In our previous post we asked who gets the blame for crime in Venezuela. In this one we ask what Venezuelans think can be done to reduce that crime. Since 2008 the Chávez and now Maduro governments have increasingly taken on the issue of crime, often in quite contradictory ways. Here we look at if and how these strategies resonate with citizens’ opinions.

To do so we added a question to Datanalisis’ July-August Omnibus survey that asked respondents what they thought would reduce crime. The question provided respondents with a list of measures (improving the values taught to children by the family; decreasing poverty and social inequality; professionalizing police officers; reforming the judicial and penal systems; a permanent deployment of military in sectors with high rates of crime; improving access to sports and cultural activities; and improving access to public space) and asked them to rank the three most important in fighting crime.

The first table presents the percentage of number one responses each measure received.


These results are consistent with those we described in our first post. Family values was the most common first choice for reducing crime with almost 30% naming it. Indeed 67% of respondents mentioned it among their top three (see below). As we mentioned before, pointing to the family effectively privatizes and depoliticizes crime. But it also heavily genders it. In the Venezuelan context “the family” often boils down to single mothers who are portrayed as “not doing their jobs.”  Such mothers are often referred to as “alcahuetas,” a label that specifically refers to women who cover up or ignore the bad behavior of their sons.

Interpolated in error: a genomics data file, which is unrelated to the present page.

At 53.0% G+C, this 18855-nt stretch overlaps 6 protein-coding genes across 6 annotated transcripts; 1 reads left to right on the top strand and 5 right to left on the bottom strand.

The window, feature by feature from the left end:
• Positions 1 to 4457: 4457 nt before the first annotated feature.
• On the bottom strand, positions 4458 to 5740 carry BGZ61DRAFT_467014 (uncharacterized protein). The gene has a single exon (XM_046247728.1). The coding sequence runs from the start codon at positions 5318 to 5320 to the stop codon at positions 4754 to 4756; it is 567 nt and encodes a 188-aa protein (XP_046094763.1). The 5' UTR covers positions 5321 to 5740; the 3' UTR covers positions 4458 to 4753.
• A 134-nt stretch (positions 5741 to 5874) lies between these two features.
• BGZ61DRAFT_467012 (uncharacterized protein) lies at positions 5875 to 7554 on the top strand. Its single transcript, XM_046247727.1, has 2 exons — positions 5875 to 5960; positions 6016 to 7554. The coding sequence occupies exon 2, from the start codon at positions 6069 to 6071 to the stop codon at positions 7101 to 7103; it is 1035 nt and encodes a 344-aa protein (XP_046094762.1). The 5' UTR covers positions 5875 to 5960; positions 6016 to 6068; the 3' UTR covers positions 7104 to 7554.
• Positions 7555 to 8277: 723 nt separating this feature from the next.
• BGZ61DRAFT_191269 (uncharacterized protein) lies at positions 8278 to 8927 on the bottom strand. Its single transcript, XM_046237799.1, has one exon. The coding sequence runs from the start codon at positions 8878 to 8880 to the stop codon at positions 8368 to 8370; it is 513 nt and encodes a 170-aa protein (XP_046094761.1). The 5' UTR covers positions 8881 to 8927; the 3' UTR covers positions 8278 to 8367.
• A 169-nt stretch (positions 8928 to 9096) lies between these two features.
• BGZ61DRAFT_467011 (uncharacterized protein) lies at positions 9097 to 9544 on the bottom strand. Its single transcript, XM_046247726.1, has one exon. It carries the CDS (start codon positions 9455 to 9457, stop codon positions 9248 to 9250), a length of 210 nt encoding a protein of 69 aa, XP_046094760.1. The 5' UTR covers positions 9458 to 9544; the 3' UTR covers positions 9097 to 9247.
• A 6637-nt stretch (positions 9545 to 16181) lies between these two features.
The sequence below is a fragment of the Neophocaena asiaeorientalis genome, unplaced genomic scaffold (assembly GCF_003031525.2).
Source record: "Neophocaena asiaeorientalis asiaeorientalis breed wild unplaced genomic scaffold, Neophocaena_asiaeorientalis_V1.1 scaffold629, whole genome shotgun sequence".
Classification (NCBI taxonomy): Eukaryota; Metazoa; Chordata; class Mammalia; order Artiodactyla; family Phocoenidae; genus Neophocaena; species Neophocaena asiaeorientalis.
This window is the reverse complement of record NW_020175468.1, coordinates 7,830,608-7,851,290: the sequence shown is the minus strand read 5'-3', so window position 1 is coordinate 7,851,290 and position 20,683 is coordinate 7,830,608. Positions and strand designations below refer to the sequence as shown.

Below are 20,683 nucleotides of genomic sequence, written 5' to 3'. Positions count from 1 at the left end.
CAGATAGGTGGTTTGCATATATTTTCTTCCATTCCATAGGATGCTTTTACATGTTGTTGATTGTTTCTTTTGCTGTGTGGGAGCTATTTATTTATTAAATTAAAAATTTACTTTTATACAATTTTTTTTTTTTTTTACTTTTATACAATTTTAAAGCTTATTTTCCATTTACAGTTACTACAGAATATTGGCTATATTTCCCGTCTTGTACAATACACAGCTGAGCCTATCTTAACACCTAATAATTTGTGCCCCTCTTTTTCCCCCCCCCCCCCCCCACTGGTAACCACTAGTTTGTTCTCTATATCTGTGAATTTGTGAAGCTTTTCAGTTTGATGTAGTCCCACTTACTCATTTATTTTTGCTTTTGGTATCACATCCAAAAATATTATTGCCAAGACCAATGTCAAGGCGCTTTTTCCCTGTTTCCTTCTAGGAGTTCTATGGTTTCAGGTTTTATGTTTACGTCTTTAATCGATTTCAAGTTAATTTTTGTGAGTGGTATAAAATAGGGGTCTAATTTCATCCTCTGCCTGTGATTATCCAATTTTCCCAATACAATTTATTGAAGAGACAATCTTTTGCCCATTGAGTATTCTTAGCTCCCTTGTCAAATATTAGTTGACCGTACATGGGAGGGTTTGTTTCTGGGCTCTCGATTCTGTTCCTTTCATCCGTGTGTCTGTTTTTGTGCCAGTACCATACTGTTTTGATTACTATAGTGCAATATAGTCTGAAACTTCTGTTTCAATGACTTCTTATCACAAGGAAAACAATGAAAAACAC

While over 50% of respondents thought that crime would best be addressed by addressing social and cultural causes, it is notable that over 30% of respondents saw reforms in police, penal and judicial systems as the most important actions that could be taken to fight crime. This compared to only 12.3% that saw military deployment—the Maduro government’s favored strategy—as the most effective way to reduce crime.

The second table, which aggregates all mentions, supports these trends. While improving family values is the most common choice, “professionalization of police” is the second most commonly mentioned response, even surpassing “decreasing poverty and social inequality.” Indeed over half of the respondents chose this among their top three.


Thus, while average Venezuelans do not seem to think police corruption or inefficiency are major causes of crime, they do seem to believe that a professional police force and improved judicial and penal system could reduce crime. Of course, it is unclear as to what respondents have in mind when they chose “professionalize the police.” While some might be thinking about improved police training and supervision, others surely are thinking about better weapons, vehicles, and technology (we will address this issue in a future post).

According to these numbers there is significant support for military deployment as a means for reducing crime. 40% of respondents included it in their top three choices. However, anyway you cut it, there is significantly more support for citizen security reform.